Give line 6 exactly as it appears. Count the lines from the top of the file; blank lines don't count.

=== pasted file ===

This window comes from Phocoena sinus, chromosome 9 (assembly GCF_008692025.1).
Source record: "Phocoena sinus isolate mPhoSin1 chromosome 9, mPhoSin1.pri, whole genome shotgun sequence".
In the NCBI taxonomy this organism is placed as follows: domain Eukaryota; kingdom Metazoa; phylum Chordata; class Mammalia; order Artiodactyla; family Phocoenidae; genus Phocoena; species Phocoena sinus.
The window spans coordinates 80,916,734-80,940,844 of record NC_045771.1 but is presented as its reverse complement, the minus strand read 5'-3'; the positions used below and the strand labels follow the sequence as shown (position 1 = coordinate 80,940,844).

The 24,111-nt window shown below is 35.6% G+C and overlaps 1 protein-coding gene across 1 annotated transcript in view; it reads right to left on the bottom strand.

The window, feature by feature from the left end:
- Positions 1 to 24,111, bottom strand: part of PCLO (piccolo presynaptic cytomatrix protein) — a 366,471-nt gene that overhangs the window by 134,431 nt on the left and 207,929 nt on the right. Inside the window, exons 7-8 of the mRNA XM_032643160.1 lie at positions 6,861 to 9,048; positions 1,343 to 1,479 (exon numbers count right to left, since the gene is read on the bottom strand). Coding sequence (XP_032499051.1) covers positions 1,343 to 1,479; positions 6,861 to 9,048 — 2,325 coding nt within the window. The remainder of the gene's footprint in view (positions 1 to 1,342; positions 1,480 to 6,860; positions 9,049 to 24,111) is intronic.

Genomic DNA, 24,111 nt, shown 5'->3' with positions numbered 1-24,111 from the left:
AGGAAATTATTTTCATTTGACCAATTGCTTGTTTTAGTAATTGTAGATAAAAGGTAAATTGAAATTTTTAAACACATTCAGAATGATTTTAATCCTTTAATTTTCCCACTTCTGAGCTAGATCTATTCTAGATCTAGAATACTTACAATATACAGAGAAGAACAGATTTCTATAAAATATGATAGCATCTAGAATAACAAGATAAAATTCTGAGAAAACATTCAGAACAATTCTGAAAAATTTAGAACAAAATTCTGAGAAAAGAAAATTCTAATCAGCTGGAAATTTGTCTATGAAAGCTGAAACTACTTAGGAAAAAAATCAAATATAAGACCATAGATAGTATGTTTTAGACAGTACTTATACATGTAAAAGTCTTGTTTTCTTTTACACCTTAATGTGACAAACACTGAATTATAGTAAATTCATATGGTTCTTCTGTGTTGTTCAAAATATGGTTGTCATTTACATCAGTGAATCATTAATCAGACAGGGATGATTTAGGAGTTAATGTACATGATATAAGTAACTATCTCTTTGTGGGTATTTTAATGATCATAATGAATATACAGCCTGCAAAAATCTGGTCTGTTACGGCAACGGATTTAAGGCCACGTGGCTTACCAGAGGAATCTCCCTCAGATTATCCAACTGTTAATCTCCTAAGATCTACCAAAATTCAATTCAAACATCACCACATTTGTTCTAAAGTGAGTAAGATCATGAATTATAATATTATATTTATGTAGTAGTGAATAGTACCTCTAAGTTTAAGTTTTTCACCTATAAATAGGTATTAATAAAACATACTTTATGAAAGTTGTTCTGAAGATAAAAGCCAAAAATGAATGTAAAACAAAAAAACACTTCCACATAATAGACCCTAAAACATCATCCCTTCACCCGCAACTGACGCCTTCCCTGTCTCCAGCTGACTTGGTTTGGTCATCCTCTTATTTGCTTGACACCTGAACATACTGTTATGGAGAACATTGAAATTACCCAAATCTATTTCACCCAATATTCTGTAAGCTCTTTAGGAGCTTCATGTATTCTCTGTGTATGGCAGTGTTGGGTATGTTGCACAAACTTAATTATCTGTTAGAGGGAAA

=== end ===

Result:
The window, feature by feature from the left end: